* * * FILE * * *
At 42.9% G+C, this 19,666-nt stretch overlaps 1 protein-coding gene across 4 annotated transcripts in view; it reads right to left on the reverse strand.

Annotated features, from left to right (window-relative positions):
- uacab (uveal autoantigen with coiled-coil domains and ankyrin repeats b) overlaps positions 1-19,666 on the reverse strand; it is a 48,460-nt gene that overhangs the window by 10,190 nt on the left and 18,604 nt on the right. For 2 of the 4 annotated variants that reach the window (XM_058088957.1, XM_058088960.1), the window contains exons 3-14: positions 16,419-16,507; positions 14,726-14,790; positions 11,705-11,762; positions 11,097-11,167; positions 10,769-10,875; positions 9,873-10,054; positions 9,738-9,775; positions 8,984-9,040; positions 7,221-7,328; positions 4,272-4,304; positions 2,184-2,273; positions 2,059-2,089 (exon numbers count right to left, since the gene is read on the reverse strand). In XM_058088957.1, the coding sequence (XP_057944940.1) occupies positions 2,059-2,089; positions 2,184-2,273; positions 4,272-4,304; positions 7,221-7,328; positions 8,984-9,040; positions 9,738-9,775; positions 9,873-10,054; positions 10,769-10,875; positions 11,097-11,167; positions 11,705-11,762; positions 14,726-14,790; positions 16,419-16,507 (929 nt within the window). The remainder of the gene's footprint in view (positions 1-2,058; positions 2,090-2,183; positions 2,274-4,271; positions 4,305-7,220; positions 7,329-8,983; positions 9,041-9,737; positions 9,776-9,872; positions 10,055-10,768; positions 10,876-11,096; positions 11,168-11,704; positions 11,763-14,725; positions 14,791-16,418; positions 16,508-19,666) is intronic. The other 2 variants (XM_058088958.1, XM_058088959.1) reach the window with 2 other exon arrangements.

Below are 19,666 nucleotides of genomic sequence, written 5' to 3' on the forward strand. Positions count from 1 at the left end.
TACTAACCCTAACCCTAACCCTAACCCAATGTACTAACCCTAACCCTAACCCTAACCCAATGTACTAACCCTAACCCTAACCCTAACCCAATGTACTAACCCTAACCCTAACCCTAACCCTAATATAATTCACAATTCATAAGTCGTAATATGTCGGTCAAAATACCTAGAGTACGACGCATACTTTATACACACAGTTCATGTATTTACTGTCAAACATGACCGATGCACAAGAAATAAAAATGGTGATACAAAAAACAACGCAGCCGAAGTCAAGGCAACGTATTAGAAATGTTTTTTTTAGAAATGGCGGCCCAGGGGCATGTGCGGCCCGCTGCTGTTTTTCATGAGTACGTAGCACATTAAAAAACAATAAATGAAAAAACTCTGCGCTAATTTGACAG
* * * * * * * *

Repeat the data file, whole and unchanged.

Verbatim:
At 42.9% G+C, this 19,666-nt stretch overlaps 1 protein-coding gene across 4 annotated transcripts in view; it reads right to left on the reverse strand.

Annotated features, from left to right (window-relative positions):
- uacab (uveal autoantigen with coiled-coil domains and ankyrin repeats b) overlaps positions 1-19,666 on the reverse strand; it is a 48,460-nt gene that overhangs the window by 10,190 nt on the left and 18,604 nt on the right. For 2 of the 4 annotated variants that reach the window (XM_058088957.1, XM_058088960.1), the window contains exons 3-14: positions 16,419-16,507; positions 14,726-14,790; positions 11,705-11,762; positions 11,097-11,167; positions 10,769-10,875; positions 9,873-10,054; positions 9,738-9,775; positions 8,984-9,040; positions 7,221-7,328; positions 4,272-4,304; positions 2,184-2,273; positions 2,059-2,089 (exon numbers count right to left, since the gene is read on the reverse strand). In XM_058088957.1, the coding sequence (XP_057944940.1) occupies positions 2,059-2,089; positions 2,184-2,273; positions 4,272-4,304; positions 7,221-7,328; positions 8,984-9,040; positions 9,738-9,775; positions 9,873-10,054; positions 10,769-10,875; positions 11,097-11,167; positions 11,705-11,762; positions 14,726-14,790; positions 16,419-16,507 (929 nt within the window). The remainder of the gene's footprint in view (positions 1-2,058; positions 2,090-2,183; positions 2,274-4,271; positions 4,305-7,220; positions 7,329-8,983; positions 9,041-9,737; positions 9,776-9,872; positions 10,055-10,768; positions 10,876-11,096; positions 11,168-11,704; positions 11,763-14,725; positions 14,791-16,418; positions 16,508-19,666) is intronic. The other 2 variants (XM_058088958.1, XM_058088959.1) reach the window with 2 other exon arrangements.

Below are 19,666 nucleotides of genomic sequence, written 5' to 3' on the forward strand. Positions count from 1 at the left end.
TACTAACCCTAACCCTAACCCTAACCCAATGTACTAACCCTAACCCTAACCCTAACCCAATGTACTAACCCTAACCCTAACCCTAACCCAATGTACTAACCCTAACCCTAACCCTAACCCTAATATAATTCACAATTCATAAGTCGTAATATGTCGGTCAAAATACCTAGAGTACGACGCATACTTTATACACACAGTTCATGTATTTACTGTCAAACATGACCGATGCACAAGAAATAAAAATGGTGATACAAAAAACAACGCAGCCGAAGTCAAGGCAACGTATTAGAAATGTTTTTTTTAGAAATGGCGGCCCAGGGGCATGTGCGGCCCGCTGCTGTTTTTCATGAGTACGTAGCACATTAAAAAACAATAAATGAAAAAACTCTGCGCTAATTTGACAG